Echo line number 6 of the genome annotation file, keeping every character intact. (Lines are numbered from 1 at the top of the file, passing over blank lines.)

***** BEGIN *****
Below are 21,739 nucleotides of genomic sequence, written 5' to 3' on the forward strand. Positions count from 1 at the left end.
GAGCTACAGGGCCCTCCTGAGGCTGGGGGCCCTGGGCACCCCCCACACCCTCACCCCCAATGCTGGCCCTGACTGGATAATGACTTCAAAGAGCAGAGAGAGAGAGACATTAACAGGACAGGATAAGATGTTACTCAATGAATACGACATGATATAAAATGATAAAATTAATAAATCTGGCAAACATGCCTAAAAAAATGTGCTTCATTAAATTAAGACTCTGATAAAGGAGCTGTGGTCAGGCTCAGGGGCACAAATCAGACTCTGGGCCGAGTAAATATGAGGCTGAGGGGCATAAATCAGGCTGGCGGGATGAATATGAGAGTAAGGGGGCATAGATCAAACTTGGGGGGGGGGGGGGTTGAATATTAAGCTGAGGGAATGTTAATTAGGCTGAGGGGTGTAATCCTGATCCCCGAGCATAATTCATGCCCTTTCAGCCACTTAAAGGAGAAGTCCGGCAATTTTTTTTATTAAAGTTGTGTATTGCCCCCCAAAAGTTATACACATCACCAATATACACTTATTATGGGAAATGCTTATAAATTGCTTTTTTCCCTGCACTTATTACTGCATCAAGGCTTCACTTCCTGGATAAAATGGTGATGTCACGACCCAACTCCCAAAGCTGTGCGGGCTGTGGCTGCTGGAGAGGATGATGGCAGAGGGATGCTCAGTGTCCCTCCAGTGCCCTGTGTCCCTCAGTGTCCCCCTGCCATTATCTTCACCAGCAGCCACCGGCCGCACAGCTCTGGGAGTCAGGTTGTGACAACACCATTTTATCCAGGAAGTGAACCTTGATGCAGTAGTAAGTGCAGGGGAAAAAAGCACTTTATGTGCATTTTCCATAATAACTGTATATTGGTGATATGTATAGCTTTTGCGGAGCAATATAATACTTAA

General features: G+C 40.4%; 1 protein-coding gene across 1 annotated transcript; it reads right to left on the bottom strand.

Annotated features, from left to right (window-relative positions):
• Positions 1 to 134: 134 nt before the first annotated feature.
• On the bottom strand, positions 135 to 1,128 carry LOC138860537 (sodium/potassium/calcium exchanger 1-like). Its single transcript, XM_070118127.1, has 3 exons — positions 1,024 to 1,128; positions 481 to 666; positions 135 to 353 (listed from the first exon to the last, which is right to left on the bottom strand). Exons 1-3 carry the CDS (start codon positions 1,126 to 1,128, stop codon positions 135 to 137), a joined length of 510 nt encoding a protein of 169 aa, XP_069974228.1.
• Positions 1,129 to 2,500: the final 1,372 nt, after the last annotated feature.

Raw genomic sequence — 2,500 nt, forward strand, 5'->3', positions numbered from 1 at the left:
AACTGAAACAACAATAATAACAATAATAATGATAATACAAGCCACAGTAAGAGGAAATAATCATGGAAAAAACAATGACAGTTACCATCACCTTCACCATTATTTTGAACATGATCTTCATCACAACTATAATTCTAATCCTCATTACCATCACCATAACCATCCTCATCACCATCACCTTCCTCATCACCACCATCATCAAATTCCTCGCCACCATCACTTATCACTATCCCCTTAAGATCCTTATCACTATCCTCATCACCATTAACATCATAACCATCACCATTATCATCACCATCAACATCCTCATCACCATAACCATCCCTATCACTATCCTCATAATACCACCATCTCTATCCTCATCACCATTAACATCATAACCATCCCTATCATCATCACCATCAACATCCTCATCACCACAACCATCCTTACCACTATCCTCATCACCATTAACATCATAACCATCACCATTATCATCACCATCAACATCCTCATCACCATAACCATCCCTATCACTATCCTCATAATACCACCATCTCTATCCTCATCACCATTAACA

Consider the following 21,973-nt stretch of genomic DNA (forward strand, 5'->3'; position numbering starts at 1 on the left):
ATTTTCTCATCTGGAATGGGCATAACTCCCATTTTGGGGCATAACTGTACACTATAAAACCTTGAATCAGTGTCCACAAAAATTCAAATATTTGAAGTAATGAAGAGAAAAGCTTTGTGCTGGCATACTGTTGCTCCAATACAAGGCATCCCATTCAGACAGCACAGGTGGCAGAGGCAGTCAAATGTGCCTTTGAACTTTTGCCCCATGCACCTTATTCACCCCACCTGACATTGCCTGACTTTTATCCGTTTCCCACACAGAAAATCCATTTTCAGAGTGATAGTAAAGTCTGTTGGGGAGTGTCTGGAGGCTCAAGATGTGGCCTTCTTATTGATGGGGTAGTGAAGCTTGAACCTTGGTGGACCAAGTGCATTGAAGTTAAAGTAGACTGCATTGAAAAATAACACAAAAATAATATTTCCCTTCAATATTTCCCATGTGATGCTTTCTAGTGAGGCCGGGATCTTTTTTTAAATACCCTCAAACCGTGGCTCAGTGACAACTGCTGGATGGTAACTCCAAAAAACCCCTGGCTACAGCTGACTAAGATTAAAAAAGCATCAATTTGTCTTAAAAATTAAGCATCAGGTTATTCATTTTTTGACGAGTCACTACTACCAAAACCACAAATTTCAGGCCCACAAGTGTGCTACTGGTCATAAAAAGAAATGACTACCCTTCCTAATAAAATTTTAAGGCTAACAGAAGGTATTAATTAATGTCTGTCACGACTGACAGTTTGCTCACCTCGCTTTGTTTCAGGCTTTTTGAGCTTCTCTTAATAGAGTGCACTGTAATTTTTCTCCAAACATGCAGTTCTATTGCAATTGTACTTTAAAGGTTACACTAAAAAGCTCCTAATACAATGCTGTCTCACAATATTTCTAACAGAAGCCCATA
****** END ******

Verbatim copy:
• On the bottom strand, positions 135 to 1,128 carry LOC138860537 (sodium/potassium/calcium exchanger 1-like). Its single transcript, XM_070118127.1, has 3 exons — positions 1,024 to 1,128; positions 481 to 666; positions 135 to 353 (listed from the first exon to the last, which is right to left on the bottom strand). Exons 1-3 carry the CDS (start codon positions 1,126 to 1,128, stop codon positions 135 to 137), a joined length of 510 nt encoding a protein of 169 aa, XP_069974228.1.